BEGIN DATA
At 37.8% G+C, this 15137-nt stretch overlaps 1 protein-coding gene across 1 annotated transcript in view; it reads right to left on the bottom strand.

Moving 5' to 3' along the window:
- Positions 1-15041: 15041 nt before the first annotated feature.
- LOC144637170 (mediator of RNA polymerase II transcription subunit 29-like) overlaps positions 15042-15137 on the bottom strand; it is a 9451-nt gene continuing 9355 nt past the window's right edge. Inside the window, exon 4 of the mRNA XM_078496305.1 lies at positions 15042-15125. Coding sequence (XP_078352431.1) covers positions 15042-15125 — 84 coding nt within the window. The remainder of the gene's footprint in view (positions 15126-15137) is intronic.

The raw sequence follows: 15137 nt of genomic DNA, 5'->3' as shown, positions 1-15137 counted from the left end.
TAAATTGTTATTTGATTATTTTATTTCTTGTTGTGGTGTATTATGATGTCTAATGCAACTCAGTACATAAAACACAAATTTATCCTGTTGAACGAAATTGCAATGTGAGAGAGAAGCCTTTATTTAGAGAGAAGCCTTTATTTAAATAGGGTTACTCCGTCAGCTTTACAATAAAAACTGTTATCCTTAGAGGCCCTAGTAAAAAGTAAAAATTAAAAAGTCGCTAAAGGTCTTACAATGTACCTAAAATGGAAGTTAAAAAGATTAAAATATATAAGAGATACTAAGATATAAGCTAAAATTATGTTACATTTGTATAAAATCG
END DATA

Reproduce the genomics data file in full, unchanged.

At 37.8% G+C, this 15137-nt stretch overlaps 1 protein-coding gene across 1 annotated transcript in view; it reads right to left on the bottom strand.

Moving 5' to 3' along the window:
- Positions 1-15041: 15041 nt before the first annotated feature.
- LOC144637170 (mediator of RNA polymerase II transcription subunit 29-like) overlaps positions 15042-15137 on the bottom strand; it is a 9451-nt gene continuing 9355 nt past the window's right edge. Inside the window, exon 4 of the mRNA XM_078496305.1 lies at positions 15042-15125. Coding sequence (XP_078352431.1) covers positions 15042-15125 — 84 coding nt within the window. The remainder of the gene's footprint in view (positions 15126-15137) is intronic.

The raw sequence follows: 15137 nt of genomic DNA, 5'->3' as shown, positions 1-15137 counted from the left end.
TAAATTGTTATTTGATTATTTTATTTCTTGTTGTGGTGTATTATGATGTCTAATGCAACTCAGTACATAAAACACAAATTTATCCTGTTGAACGAAATTGCAATGTGAGAGAGAAGCCTTTATTTAGAGAGAAGCCTTTATTTAAATAGGGTTACTCCGTCAGCTTTACAATAAAAACTGTTATCCTTAGAGGCCCTAGTAAAAAGTAAAAATTAAAAAGTCGCTAAAGGTCTTACAATGTACCTAAAATGGAAGTTAAAAAGATTAAAATATATAAGAGATACTAAGATATAAGCTAAAATTATGTTACATTTGTATAAAATCG